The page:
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Where to Travel in the Caribbean During Hurricane Season

Grace Lower | Nov 3, 2021

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This blog post was updated on November 3, 2021.

When is Hurricane Season?

Summer is coming to a close, which has many travelers-to-be eager for one final beach vacation. But as autumn approaches, so too does the height of hurricane season. Although the Atlantic hurricane season officially extends from June 1 to November 30, its peak period falls between mid-August and late October. During this particularly volatile time of year, the Caribbean may seem like the last place you’d want to travel.

Where to Travel During Hurricane Season

Many Caribbean islands are fairly well-sheltered from hurricanes, due to their location and climate. For the best chance at a relaxing tropical vacation (without the worry of an incoming storm) consider a historically low-risk destination like the options below:

Aruba sunset.

1. Aruba

The first of the “ABC” islands (Aruba, Bonaire, and Curaçao), Aruba sits significantly south of the “hurricane belt” — which makes a direct hit from hurricanes very rare. In addition to its tranquil weather, Aruba boasts white sand beaches and breathtaking limestone cliffs. Aruba is also home to the SS Antilla: a German freighter that was sunk during World War II. The Antilla is now one of the largest shipwrecks in the Caribbean — and Aruba’s most popular dive site. This and other attractions make Aruba a must-see destination for divers, snorkelers, and history buffs alike.  

 

The promenade in Barbados.

2. Barbados

To many, Barbados is associated with pop star and actress Rihanna (and who can blame them?!).  The island is also home to stunning landscapes and rich cross-cultural traditions. Barbados is often referred to as “Little England” as a former British colony because of its blend of Caribbean and English influences. Though Barbados has been independent of England since 1966, high afternoon tea and cricket remain popular in many parts of the island. As an added bonus, hurricanes rarely affect Barbados. The island hasn’t been hit by any major storms since Hurricane Janet in 1955.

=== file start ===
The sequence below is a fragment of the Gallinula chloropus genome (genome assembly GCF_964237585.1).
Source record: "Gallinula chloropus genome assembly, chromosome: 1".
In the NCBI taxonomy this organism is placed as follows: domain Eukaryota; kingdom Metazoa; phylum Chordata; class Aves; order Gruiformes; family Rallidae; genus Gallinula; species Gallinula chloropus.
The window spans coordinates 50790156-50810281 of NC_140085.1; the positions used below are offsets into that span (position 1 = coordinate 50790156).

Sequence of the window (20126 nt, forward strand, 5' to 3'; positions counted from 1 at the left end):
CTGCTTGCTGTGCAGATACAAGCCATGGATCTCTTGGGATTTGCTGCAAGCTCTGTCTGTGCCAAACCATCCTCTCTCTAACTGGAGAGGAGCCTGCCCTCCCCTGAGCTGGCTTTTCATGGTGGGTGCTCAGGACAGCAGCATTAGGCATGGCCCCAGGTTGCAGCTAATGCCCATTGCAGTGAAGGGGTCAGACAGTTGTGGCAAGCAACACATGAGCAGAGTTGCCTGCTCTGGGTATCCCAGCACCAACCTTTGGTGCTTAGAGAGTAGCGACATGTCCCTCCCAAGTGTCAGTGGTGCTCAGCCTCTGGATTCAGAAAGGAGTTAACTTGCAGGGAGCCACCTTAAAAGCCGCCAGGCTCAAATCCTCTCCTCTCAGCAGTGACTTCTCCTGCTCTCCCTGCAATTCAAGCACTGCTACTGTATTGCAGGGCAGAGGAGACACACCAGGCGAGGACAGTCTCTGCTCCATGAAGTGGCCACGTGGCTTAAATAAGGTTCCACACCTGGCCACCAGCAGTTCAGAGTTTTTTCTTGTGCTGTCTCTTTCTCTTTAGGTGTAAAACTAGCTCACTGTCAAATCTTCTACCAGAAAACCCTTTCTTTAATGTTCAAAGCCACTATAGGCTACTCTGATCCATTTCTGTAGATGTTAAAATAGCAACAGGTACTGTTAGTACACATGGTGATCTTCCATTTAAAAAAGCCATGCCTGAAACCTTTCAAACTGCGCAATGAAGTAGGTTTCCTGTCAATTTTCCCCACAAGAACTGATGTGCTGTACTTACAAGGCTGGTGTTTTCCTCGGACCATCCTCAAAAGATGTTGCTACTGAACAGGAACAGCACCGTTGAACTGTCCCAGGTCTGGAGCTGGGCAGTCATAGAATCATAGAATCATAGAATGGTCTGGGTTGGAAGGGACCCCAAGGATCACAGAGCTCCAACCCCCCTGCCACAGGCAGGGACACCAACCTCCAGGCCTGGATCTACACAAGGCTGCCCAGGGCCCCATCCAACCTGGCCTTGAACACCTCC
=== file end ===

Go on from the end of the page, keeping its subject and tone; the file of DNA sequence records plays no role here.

Flamingos fishing near Bonaire coastline.

3. Bonaire

Along with its fellow “ABC” islands, Bonaire is situated well below the hurricane belt. Often referred to as the “diver’s paradise,” the island’s clear waters and extensive reefs make it an ideal destination for underwater exploration. Its star attraction is the Bonaire National Marine Park, which is home to 89 public dive sites, 350 unique species of fish, and miles of pristine coral reefs. 

 

  View of a colorful city in Curacao.

4. Curaçao

As the “C” in the “ABC” islands, Curaçao is also well-shielded from major storms. Although Curaçao experienced localized flooding during Hurricane Tomas in 2010, the chances of a direct hit from a hurricane remain very slim. Beyond its tranquil climate, Curaçao is known for its pastel colonial architecture and carefully curated museums. While its Dutch influences are unmistakable, given the island’s colonial past, Curaçao retains the picturesque shorelines and forests unique to the Caribbean. Curaçao has over 35 different beaches that are accessible to the public, many of which are tucked away in secluded coves. And of course, no trip to Curaçao would be complete without a sample of the island’s signature blue liqueur.